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Thursday, April 5, 2012

Shifting Focus to Performance Improvement

Last week, health care leaders met in Ottawa for the annual wait time conference known as Taming of the Queue.  Now in its ninth year, this event has been an important forum for sharing what works in wait time management. Canada’s strategy to reduce long waits for surgical, radiation and diagnostic services has yielded results. It’s time to apply this same formula – set targets, measure results, report progress – to the performance of our health care system as a whole. Wait times are only one aspect of quality in health care. We also need to ensure that the care we’re waiting for is safe and effective. And the care must be tailored to each patient’s needs and preferences.

As the Health Council of Canada has reported, provinces and territories have made progress toward meeting the national wait time benchmarks that came out of the First Ministers’ 2004 Ten Year Plan. Working with hospital managers and clinicians, governments have taken practical steps to manage wait times. They continue to report publicly on their progress.

Despite our efforts and investments, wait times in Canada for some services are still longer than in other OECD countries. For example, in a survey of sicker adults conducted last year, 50% of Canadian patients reported that they waited four or more weeks for an appointment with a specialist. Canada ranked 10th out of 11 countries surveyed. Moreover, about 14% of hospital beds in Canada are occupied by patients who are waiting to be discharged to another facility, such as long-term care, or are waiting for home care.  

Long waits for care in the community are symptoms of wider system issues. To address these waits, we need to improve the performance of our health care systems overall. We can start by setting measurable goals and targets. In the case of hospital wait times, the pan-Canadian benchmarks were a catalyst for change. Patient satisfaction, coordination of care, or waits for home support services are just a few examples of indicators that are being tracked today, at least in some regions.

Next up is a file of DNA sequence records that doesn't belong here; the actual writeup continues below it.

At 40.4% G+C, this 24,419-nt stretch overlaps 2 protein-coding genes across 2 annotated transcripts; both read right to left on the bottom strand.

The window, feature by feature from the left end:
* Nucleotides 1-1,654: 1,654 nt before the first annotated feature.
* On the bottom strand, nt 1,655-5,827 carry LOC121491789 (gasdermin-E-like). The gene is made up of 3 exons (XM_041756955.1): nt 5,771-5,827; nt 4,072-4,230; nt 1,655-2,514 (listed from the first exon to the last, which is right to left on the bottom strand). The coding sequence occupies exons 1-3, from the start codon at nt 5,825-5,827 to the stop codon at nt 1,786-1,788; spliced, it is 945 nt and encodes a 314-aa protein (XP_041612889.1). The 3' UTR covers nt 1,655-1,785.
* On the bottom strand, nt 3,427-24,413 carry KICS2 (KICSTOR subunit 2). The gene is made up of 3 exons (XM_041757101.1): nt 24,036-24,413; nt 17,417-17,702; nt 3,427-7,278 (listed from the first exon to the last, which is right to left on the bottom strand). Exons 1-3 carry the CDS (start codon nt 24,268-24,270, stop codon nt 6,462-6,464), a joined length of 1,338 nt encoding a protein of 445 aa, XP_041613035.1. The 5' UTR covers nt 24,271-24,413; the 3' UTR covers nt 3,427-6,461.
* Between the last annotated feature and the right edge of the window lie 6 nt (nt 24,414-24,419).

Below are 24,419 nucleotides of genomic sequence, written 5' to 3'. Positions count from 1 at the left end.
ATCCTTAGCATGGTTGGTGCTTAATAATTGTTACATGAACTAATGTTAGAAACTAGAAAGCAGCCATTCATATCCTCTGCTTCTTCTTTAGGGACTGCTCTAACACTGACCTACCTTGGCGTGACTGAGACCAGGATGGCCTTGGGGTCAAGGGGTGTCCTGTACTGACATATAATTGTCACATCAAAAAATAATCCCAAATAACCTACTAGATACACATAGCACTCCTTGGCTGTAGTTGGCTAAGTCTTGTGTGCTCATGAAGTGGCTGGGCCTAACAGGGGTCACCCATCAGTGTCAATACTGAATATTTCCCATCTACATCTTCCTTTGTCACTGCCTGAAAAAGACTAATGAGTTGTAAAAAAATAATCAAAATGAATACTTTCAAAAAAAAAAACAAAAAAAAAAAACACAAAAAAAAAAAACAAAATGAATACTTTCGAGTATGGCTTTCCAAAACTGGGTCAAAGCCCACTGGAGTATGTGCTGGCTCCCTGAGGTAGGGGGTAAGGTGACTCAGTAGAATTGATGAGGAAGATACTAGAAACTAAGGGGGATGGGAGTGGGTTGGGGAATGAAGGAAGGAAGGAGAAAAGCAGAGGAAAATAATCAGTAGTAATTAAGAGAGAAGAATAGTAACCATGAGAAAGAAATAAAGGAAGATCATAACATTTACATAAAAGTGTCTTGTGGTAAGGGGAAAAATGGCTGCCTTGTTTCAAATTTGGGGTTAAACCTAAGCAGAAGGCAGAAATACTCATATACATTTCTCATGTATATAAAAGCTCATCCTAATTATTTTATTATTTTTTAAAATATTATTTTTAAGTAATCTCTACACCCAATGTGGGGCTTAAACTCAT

Where targets are set, clinicians and managers can come together to develop an action plan that meets local needs. Measurable targets also enable us to monitor performance continuously, providing crucial feedback to know where health care services are improving outcomes for patients, and where they are not.

Clearly, monitoring performance system-wide requires a data infrastructure that reaches and connects every point of care, including physicians’ offices, long-term care facilities and home care providers. Interoperable health records are essential to providing streamlined care and to making each patient’s information available where and when it is needed.

Many patients today have chronic conditions. They need a wide range of services and they use them over many years. A high-performing system requires that each sector, from acute care to primary health care to continuing care, be safe and effective in its own right. We also need seamless linkages among them. Far from being wishful thinking, this type of care is already a reality for some Canadian patients. Examples of effective patient-centred care were showcased at the Canadian Health Services Research Foundation’s CEO Forum held in February.

Some observers warn that surgical wait times may rise again once we shift our attention to system performance. I don’t believe this will happen. Hospitals have implemented a suite of information technologies for managing wait times. These tools are becoming ingrained in the way hospitals do business and are here to stay. There is also more transparency with all provinces now publishing their wait times online.

Canada has been unique in its narrow focus on wait times for selected health care procedures. It’s time to shift our attention to the bigger picture and articulate a vision for the health care system we want. To do this, we need to tap into a vital source of knowledge on what constitutes good health care:  patients. At our national symposium on patient engagement, we heard how health care managers are engaging patients in the design of the health care system. In the process, they see the unique perspective that patients bring. As one participant put it, “patients have the 360 view.”

The Health Council works with patients, providers, governments and stakeholders at all levels to promote innovative practices. Through this work, we see pockets of excellent patient engagement and health care performance across the country. We know what works.  Now, spread what works and hold providers, managers and governments accountable to implement effective practices.

John G. Abbott, CEO, Health Council of Canada

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